The Food and Drug Administration said that as much as 12 percent of imported spices imported during a three-year period were contaminated with “filth,” such as salmonella, insect, excrement and hair.

The report from Wednesday referred to a study of spice shipments from 2007 to 2010 that found spices contaminated with “Salmonella, Bacillus spp. (including Bacillus cereus), Clostridium perfringens, Cronobacter spp., Shigella, and Staphylococcus aureus…insects (live and dead whole insects and insect parts), excrement (animal, bird, and insect), hair (human, rodent, bat, cow, sheep, dog, cat and others), and other materials (decomposed parts, bird barbs, bird barbules, bird feathers, stones, twigs, staples, wood slivers, plastic, synthetic fibers and rubber bands)."

The FDA study -- conducted after nearly 2,000 spice-related illness outbreaks were reported since 1973 -- focused on shipments coming from India, Mexico, Thailand and Vietnam. In 2009 and 2010 alone, black pepper and red pepper from India, Vietnam and China in salami caused hundreds of illnesses.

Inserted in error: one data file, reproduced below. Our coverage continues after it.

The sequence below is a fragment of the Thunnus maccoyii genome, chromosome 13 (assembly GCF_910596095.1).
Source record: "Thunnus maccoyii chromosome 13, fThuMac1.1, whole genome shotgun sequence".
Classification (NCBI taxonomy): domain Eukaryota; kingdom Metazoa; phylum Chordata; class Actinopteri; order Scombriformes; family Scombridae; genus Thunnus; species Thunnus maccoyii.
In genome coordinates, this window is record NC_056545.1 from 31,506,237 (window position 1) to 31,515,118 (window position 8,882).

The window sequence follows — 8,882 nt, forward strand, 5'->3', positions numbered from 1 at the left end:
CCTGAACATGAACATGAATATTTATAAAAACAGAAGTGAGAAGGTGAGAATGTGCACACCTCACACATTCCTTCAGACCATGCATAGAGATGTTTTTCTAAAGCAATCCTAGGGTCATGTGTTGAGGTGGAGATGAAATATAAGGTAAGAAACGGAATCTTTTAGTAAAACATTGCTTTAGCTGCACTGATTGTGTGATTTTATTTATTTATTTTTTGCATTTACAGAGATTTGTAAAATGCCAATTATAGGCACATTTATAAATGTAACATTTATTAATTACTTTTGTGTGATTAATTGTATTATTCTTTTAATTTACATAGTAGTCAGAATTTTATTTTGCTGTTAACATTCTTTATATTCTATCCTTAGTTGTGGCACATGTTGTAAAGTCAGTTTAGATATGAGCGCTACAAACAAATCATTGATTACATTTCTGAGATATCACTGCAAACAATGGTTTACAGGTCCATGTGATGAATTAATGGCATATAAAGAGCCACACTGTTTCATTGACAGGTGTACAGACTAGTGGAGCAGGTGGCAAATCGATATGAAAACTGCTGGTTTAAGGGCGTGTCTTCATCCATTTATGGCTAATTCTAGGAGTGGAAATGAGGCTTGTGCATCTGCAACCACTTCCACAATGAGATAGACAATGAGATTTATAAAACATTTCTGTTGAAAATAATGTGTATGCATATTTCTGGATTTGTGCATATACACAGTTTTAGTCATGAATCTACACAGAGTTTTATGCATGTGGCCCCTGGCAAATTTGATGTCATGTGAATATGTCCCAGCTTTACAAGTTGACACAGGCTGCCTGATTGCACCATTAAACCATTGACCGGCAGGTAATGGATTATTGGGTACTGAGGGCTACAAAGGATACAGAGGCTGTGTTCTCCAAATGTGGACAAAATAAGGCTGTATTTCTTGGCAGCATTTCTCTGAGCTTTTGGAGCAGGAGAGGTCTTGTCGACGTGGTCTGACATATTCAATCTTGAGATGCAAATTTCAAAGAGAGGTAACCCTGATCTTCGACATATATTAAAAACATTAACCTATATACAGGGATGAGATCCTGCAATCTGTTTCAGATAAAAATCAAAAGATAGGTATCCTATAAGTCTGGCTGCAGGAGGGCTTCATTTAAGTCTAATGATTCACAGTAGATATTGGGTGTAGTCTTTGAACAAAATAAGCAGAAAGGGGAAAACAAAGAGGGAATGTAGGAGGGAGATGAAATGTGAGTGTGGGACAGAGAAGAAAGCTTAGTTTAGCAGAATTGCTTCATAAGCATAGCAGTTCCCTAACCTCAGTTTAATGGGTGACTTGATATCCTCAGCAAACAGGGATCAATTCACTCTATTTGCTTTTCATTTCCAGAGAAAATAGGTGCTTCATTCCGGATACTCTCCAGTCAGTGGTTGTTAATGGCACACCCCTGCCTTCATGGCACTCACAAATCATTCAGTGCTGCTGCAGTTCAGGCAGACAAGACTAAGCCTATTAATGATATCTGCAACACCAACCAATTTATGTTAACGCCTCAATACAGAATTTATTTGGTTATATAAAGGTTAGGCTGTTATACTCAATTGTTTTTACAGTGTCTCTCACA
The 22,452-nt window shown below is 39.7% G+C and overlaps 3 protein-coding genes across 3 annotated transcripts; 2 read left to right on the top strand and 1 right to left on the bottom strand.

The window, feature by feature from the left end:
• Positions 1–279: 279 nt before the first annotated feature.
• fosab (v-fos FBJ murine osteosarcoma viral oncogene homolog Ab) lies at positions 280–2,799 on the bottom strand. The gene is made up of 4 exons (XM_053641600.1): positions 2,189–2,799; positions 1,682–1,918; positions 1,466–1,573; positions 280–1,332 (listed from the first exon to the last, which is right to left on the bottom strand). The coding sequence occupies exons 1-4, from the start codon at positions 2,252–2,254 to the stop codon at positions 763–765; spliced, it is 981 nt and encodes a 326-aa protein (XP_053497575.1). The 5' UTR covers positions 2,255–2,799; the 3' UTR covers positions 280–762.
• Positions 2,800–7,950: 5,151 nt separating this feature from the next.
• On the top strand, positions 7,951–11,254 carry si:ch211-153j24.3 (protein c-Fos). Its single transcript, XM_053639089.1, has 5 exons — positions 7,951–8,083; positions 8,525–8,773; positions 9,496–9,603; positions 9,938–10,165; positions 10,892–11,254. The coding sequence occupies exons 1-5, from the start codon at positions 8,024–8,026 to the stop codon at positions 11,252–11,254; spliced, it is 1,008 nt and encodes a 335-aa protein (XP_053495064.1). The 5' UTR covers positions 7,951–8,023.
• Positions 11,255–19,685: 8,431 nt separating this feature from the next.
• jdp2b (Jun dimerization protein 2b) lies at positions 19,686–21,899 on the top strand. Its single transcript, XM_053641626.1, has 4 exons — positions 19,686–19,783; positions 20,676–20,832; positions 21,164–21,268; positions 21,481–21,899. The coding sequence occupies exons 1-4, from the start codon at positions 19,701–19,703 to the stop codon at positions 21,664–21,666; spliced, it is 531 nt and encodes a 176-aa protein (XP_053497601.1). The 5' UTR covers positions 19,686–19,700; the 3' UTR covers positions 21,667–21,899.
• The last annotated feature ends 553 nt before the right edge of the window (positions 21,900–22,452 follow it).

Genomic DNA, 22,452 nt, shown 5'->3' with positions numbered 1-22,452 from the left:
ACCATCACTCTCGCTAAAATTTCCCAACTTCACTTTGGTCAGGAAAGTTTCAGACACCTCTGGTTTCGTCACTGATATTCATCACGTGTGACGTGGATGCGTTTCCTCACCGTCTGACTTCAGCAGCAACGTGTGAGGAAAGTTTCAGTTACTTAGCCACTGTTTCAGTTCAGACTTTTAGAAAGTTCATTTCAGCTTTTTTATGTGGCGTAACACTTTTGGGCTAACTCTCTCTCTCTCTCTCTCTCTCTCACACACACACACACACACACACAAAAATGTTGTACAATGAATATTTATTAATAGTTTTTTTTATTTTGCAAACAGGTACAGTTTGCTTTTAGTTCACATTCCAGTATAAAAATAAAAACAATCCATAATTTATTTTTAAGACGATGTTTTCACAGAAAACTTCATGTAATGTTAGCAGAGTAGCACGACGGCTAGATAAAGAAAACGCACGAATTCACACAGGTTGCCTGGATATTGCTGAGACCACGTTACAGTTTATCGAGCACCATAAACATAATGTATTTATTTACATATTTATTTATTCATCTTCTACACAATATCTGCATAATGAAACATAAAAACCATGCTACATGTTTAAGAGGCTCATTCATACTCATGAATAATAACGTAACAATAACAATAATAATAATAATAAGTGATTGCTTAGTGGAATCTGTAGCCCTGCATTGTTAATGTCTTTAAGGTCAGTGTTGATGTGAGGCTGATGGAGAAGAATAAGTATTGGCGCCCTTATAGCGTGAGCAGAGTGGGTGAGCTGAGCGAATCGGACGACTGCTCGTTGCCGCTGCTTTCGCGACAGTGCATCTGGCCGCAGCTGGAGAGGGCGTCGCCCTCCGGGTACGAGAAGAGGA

The report cited more than 80 different types of salmonella, adding that imported spices were twice as likely as other inspected foods to be contaminated. The FDA said that in that three-year period, 749 shipments of spices were not allowed to enter the U.S. because of salmonella ducontamination, and 238 shipments were denied because of “filth.”

The Associated Press reported most all of the spices eaten in the U.S. are imported. However, the FDA warned that the majority of spices come from “very small farms where farm animals are used to plow, crops are harvested by hand, and spices are dried in open air” where there’s “potential for animal, bird or human contamination.” The study concluded that the contaminations likely happened because of “unhygienic conditions, including the failure to limit animal and insect access to food and not taking steps like irradiation to kill any potential pathogens,” AP reported.

The FDA said some spices that were found to be contaminated at the U.S. border were later cooked or treated to eliminate the salmonella or “filth.”

According to the agency, the small amounts of spices typically eaten in a meal is why consumers “have less of a chance of getting sick” from them than, say, contaminated fruits or vegetables.

Michael Taylor, FDA's deputy commissioner for foods, said the agency is "not recommending that consumers stay away from spices,” but he noted that adding spices to food before it is cooked reduces the chance of sickness.